Understandably, being involved in something stellar could be a great feeling but it also generates the pressure. Thus, with Wikipedia, the contributors will not feel the pressure from their contribution, they simply contribute their thinking and ideas towards something. Taking advantage of this, Wikipedia gradually has more marginal contributions, which added up and turned into informative articles, which later added up and turned into a massive encyclopedia. 

There are several factors deciding the success of the non-profit Wikipedia. In the end, what makes them unique is their operation way, which is to build platforms that are familiar and easy. Barriers to participating are also eliminated. And instead of dazzling the contributors with new technologies, Wikipedia clearly defines their purpose and helps them understand what it wants from them.

How Does Wikipedia Make Money?

Wikipedia has grown bigger and offered the readers with more informative articles on topics ranging from Sedlec Ossuary all the way to 52-hertz whales. In fact, each month Wikipedia attracts 1.5 billion unique readers. However, the organization does not depend on advertisers to make money. Rather than working closely with private organizations that could shake the style, nature, or tone of the content, Wikipedia chooses to raise money exclusively through donations.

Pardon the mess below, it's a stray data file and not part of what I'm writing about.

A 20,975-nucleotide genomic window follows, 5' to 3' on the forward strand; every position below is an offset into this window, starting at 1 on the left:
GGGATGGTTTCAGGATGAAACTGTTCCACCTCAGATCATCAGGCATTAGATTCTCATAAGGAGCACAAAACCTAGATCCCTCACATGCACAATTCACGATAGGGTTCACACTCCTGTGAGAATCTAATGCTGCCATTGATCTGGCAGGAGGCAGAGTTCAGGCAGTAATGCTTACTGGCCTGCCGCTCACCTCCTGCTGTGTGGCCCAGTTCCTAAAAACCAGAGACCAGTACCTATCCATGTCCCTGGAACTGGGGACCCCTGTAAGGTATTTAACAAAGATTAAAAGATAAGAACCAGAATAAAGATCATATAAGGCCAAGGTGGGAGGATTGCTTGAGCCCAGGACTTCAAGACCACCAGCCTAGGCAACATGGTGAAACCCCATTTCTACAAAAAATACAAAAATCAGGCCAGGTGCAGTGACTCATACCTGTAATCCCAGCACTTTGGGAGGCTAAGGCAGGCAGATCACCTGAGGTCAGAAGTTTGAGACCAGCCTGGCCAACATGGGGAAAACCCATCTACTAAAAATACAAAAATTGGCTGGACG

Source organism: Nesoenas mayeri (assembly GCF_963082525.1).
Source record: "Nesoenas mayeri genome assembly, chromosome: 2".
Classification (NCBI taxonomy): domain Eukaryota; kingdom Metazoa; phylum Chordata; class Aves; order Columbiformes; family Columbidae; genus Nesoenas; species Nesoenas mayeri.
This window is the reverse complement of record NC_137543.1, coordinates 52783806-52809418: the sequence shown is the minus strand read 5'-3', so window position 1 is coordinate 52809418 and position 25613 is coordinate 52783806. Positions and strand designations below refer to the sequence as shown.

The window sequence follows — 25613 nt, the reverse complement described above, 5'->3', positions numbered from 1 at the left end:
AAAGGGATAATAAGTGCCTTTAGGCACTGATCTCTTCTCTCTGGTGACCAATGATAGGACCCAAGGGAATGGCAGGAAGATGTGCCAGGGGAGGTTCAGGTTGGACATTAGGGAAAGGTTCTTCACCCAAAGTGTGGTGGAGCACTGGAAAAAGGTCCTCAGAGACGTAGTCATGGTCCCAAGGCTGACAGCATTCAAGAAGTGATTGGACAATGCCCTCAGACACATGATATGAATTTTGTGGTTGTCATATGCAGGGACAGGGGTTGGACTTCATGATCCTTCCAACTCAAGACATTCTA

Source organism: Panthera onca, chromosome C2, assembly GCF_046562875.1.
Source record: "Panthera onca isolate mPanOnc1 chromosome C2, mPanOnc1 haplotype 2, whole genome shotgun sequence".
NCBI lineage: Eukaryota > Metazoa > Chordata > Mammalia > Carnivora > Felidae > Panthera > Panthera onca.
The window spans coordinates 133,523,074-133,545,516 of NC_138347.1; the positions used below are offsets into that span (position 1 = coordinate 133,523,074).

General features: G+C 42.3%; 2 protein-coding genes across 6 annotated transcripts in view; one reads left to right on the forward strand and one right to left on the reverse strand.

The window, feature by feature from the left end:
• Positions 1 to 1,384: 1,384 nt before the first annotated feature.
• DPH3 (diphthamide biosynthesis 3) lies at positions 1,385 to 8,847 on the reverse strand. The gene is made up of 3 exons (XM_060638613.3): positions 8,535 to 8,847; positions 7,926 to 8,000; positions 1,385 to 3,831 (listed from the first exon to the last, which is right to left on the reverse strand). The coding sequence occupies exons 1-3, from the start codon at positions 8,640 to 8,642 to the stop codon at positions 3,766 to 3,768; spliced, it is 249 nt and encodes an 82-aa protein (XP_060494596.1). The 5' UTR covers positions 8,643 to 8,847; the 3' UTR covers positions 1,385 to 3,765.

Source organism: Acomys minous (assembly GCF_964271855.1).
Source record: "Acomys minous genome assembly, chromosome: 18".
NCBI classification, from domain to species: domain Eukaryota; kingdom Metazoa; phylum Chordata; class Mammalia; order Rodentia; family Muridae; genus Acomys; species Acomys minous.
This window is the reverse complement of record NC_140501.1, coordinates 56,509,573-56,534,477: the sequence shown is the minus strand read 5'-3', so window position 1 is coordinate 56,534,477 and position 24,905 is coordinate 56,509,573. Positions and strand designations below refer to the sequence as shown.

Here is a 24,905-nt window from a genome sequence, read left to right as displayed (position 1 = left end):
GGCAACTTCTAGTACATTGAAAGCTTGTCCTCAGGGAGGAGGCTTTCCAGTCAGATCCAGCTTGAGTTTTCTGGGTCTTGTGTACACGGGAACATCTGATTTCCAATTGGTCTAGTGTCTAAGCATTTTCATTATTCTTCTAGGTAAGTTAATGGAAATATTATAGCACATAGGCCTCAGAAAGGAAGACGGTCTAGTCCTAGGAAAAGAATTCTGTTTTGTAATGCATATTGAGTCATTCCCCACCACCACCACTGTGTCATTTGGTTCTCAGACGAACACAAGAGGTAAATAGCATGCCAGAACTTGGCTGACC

Despite the meaningful purpose behind their business model, some people show their dissatisfaction towards this, over the past few years, several people have complained on Twitter about how troublesome it is to see donation banners on Wikipedia site. 

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To defend Wikipedia against the complaint, the founder Jimmy Wales shared his thought in an interview with WISE Channel in 2013 that: “Wikipedia was supported by Wikimedia Foundation, which is the charity. Our non-profit business exists primarily thanks to the help of great people, to us, $20, $30 are kinds of amounts that basically builds up our funding.” 

He also added: “Our organization plans the budget for the next year to be around 29 million dollars, so it’s such a small amount of money to create big things. Yet only a small percentage of people who are viewing donate money, which is a problem for us.”